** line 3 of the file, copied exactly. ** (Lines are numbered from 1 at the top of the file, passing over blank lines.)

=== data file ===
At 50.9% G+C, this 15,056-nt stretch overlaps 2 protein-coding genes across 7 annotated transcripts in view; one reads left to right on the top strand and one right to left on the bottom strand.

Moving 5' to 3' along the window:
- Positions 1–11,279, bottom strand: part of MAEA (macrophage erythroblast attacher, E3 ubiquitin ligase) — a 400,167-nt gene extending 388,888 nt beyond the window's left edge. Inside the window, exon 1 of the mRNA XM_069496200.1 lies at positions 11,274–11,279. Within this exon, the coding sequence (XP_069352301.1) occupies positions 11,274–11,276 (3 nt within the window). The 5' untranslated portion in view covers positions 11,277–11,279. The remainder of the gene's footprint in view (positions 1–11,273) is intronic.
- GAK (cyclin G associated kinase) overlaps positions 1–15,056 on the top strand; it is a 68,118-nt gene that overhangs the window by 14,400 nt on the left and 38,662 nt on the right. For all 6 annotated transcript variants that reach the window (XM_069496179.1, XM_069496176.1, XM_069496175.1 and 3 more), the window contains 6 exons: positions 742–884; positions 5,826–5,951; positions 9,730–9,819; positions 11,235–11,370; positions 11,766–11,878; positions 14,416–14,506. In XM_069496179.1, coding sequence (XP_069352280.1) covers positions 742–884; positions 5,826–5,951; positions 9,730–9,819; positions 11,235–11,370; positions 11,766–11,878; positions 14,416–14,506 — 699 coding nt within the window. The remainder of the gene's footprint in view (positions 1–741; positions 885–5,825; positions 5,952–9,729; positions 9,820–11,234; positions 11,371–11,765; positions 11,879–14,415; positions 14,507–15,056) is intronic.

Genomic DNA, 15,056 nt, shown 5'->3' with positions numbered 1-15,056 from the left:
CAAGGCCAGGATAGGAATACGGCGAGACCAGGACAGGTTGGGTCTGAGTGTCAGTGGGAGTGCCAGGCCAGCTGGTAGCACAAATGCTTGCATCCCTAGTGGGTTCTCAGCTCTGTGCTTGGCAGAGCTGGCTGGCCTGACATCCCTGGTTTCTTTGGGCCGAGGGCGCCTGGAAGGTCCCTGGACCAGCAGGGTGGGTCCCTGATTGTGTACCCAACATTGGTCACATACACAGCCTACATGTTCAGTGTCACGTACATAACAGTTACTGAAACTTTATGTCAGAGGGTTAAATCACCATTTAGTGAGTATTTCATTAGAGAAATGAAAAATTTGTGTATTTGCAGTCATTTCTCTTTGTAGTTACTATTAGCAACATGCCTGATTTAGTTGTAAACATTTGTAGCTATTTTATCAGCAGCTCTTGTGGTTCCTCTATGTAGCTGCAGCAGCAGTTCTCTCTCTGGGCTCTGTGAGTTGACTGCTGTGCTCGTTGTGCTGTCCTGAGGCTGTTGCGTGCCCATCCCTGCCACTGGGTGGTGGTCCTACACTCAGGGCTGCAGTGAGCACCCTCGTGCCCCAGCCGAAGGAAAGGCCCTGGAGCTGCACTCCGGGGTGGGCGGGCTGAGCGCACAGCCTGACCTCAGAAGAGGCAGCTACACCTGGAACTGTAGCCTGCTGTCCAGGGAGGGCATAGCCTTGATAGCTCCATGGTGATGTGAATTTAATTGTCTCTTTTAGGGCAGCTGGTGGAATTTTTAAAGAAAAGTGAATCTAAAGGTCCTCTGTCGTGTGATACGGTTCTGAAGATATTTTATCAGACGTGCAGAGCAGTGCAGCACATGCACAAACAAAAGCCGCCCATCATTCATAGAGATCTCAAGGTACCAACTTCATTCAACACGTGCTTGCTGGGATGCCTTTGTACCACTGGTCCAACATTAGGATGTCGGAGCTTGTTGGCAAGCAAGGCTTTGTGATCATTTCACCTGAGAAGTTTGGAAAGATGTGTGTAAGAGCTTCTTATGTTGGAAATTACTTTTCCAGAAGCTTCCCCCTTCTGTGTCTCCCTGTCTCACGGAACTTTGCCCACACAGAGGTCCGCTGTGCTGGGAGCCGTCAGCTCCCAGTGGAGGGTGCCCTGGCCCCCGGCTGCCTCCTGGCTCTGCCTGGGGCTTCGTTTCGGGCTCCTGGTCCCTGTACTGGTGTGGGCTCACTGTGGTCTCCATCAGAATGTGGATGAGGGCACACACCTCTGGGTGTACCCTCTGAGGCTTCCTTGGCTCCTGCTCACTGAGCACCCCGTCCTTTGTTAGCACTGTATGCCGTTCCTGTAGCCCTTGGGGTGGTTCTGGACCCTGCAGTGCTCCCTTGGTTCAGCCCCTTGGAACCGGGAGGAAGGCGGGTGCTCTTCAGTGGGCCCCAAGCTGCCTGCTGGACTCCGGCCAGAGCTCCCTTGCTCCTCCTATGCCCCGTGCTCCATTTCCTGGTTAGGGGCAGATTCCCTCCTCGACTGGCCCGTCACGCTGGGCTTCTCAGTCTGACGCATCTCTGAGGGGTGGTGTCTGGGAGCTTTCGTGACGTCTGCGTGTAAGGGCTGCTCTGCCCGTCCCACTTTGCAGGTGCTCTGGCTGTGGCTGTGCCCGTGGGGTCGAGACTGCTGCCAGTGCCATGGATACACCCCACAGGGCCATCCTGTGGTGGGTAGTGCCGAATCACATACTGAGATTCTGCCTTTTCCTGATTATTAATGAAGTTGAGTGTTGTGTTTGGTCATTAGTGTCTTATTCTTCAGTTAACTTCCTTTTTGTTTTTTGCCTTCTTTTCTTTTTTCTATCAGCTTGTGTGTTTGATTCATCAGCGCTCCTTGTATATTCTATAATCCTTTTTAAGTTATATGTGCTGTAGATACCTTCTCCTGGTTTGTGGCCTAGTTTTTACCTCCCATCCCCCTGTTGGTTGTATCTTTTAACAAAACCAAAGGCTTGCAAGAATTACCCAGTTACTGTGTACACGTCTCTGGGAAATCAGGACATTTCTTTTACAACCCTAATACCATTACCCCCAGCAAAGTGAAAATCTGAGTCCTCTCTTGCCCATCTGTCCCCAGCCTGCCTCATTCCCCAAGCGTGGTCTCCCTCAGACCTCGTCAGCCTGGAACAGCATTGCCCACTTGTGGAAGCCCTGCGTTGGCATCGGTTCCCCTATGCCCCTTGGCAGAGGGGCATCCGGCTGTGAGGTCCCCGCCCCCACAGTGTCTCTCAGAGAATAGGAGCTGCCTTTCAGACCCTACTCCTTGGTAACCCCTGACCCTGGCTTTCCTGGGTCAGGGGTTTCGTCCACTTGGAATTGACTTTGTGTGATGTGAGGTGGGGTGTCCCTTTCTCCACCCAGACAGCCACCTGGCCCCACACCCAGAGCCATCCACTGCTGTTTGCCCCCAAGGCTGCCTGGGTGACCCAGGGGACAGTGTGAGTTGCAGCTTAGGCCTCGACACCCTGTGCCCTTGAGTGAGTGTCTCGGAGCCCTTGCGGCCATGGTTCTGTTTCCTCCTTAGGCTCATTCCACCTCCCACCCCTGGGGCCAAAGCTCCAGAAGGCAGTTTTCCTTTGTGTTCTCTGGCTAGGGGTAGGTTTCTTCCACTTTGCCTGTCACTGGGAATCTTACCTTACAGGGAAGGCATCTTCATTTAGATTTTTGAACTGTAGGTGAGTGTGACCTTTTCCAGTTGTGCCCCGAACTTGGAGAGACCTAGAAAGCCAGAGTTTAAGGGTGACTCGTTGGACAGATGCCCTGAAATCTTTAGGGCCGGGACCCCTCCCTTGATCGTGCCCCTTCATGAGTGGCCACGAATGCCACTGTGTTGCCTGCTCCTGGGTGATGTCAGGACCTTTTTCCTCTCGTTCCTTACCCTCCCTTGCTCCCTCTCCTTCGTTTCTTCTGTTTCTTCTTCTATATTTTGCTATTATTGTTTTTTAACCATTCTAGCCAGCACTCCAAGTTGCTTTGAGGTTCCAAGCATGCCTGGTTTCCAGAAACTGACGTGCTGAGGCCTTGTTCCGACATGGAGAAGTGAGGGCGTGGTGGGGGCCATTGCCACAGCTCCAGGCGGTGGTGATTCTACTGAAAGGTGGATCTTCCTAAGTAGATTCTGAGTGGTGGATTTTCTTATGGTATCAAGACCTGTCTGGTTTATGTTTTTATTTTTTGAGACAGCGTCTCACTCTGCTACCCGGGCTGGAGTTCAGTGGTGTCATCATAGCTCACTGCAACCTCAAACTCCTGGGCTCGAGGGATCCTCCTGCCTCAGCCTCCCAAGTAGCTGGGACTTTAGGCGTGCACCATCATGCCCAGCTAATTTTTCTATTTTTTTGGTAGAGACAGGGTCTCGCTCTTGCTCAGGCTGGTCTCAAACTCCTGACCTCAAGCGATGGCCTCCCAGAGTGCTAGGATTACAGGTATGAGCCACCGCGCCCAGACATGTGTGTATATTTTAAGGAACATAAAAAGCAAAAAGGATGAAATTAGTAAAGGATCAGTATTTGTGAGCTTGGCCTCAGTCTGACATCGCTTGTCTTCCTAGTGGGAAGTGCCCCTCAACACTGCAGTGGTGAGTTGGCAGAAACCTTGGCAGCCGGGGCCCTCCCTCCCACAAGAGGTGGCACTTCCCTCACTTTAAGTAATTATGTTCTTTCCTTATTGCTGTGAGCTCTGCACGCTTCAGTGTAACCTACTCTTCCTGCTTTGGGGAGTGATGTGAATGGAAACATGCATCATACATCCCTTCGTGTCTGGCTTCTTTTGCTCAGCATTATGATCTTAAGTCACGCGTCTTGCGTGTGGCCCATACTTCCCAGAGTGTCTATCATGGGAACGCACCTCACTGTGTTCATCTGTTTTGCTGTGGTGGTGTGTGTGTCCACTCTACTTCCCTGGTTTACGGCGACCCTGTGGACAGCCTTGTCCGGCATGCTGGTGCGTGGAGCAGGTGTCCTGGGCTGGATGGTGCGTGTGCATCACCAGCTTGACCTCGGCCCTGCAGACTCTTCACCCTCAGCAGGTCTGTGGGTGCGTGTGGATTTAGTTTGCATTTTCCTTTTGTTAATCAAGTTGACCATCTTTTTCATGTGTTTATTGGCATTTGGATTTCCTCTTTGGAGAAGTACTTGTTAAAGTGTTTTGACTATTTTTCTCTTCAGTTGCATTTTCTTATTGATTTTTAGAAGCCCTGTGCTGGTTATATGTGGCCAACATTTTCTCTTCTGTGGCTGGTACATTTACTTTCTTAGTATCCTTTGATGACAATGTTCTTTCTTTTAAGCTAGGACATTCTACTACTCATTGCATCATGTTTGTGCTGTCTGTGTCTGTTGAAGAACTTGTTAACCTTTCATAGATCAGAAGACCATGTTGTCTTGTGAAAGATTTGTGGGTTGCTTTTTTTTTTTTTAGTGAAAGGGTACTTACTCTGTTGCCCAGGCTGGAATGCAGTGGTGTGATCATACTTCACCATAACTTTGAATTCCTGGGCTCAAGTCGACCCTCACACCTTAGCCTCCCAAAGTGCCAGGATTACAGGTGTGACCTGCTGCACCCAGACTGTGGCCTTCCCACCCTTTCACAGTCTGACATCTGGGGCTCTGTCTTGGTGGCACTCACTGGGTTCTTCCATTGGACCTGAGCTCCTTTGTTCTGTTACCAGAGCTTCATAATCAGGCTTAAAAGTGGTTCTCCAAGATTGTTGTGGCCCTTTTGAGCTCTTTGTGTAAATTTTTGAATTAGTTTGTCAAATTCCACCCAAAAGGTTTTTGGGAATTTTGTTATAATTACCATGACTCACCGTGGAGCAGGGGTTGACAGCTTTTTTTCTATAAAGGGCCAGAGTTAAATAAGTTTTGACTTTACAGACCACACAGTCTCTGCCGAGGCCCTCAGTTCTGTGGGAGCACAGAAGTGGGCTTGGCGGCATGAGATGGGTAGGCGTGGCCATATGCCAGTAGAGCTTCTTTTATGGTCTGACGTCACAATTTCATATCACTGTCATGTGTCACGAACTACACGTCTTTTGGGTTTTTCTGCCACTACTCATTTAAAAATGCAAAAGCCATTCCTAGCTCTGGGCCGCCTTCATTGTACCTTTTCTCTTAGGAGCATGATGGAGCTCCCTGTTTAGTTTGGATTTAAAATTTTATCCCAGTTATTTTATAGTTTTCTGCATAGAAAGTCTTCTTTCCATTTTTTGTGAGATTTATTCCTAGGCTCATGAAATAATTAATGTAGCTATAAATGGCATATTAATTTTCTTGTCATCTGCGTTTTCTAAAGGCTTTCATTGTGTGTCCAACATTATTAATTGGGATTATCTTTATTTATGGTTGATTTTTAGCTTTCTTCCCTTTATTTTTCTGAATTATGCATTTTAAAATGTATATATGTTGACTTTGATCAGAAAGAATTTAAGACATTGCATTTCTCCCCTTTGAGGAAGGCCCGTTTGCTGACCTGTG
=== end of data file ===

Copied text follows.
- Positions 1–11,279, bottom strand: part of MAEA (macrophage erythroblast attacher, E3 ubiquitin ligase) — a 400,167-nt gene extending 388,888 nt beyond the window's left edge. Inside the window, exon 1 of the mRNA XM_069496200.1 lies at positions 11,274–11,279. Within this exon, the coding sequence (XP_069352301.1) occupies positions 11,274–11,276 (3 nt within the window). The 5' untranslated portion in view covers positions 11,277–11,279. The remainder of the gene's footprint in view (positions 1–11,273) is intronic.